There are many conveniences that aren't required to live, but have become so commonplace that we all spend our money paying for them. If someone were to cut out all of the above from their list, they'd save several thousands of dollars a year. That extra money put toward a house payment would pay it off in half the time if not 1/3 of the time...making it affordable...I'd rather have the conveniences :)


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Everything you've mentioned has come down in price in real dollar terms due to technological advances. Even with the added conveniences, housing should cost considerably less than it does due to the same technological advances. My old house in San Diego county, no property improvements on what should be a depreciating asset, the lot has been cut in half during this time too, but it has quadrupled in price from about $200k to $800k in the last 20 years. There is no reason for something like that to happen other than market distortions from things like currency devaluation, government subsidies and zoning regulations.
Similar story with my current house in Raleigh, NC. House is beginning to fall to pieces and needs major renovations. Again, no improvements to the property in the past 30 years since it was new, yet it has tripled in price. This has nothing to do with adding conveniences.

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Price has gone up, yes, but the cost has not if you compare price inflation and wage inflation. I have a video on my YouTube channel that shows the research...I'll have to find the link for you.

Funny enough, if you go back 30 years, take a 0 off the end of the price. Another 30 years before that, take another 0 off and so on...
In the early 90's in S. California, my current house would have sold for about $50K but is worth about $500K today. In the 1960's it would be about 5K. 1930's, about $500...and so on. It's not exact, of course, but it has rung true in many of the cases I've researched. Prices go up, but affordability goes with it because of wage inflation...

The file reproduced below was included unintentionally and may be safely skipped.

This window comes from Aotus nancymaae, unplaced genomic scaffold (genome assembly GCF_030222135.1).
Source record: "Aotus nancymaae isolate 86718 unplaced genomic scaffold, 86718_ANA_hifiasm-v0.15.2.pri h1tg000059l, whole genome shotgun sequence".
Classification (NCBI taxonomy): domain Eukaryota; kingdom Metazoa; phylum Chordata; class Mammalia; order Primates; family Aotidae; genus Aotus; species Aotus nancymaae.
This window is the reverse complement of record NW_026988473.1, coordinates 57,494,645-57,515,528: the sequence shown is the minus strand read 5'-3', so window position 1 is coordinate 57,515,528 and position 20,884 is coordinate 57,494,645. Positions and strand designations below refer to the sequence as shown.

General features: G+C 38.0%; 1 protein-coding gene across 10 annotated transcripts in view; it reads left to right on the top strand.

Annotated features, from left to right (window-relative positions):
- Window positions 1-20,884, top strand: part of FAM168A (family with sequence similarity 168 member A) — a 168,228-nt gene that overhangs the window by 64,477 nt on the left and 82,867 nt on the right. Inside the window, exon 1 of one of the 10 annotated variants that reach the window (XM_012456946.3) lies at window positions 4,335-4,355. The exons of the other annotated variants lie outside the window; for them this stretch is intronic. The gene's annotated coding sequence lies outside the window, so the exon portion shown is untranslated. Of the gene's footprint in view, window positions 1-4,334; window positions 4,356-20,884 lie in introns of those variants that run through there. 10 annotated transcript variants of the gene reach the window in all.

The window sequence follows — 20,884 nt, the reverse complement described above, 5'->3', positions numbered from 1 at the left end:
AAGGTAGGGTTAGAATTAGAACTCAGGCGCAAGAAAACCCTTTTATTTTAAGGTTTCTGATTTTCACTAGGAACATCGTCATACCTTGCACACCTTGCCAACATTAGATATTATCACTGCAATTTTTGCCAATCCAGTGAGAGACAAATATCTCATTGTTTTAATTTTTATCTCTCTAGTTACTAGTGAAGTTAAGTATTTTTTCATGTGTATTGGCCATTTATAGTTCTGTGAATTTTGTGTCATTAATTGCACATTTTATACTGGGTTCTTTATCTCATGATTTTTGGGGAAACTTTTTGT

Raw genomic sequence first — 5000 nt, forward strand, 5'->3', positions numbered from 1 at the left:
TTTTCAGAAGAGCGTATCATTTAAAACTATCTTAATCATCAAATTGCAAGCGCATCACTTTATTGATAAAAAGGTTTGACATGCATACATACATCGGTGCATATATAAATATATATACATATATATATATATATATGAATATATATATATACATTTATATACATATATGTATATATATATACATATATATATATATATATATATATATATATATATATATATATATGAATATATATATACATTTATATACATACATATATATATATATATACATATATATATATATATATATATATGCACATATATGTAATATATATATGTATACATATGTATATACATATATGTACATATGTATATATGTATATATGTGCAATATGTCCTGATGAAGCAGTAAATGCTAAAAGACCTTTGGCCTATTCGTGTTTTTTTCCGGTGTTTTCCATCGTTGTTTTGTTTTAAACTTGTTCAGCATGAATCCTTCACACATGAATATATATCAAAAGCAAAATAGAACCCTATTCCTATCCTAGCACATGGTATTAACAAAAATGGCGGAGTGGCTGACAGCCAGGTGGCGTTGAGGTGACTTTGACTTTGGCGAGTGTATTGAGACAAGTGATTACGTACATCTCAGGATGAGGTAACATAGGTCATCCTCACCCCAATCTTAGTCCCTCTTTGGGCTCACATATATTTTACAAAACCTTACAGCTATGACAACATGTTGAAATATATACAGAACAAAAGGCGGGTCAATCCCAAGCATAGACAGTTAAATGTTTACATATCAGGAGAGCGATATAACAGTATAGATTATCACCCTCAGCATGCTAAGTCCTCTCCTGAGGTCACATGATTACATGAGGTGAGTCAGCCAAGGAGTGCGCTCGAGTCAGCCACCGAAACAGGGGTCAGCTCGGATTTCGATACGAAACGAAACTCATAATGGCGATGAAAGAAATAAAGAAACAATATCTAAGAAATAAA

I dug up the link...


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Wages haven't gone up 10x since the early '90s.

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No, but wages have gone up in a ratio fast enough to maintain a payment on a loan for a house that has gone up 10x.

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This still supports my original assertion that it's an artificially high price though. This is due to artificially suppressed interest rates to ensure price inflation, which is part of the conflict of interest the government has holding a monopoly over currency. They do this because it devalues the dollars that they owe money in. As these prices climb, their revenues go up in nominal terms, but their debt obligations stay the same in those terms. Eventually even the low interest rates will run out of steam and people won't be able to make the payments on the huge loans. It will inevitably end catastrophically at some point. You can't run a pyramid scheme forever.

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You are right...especially if the interest tied to the underlying debt is adjustable... Great convo!

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5 mo

This is factually inaccurate if you look at the average statistics... You may be referring to the statistics of the Top 10% or above who have experienced both the highest % wage increases, capital appreciation through real estate and equity appreciation through the stock market and unfortunately it has been all at the detriment of the people on the lowest rung of the economic ladder...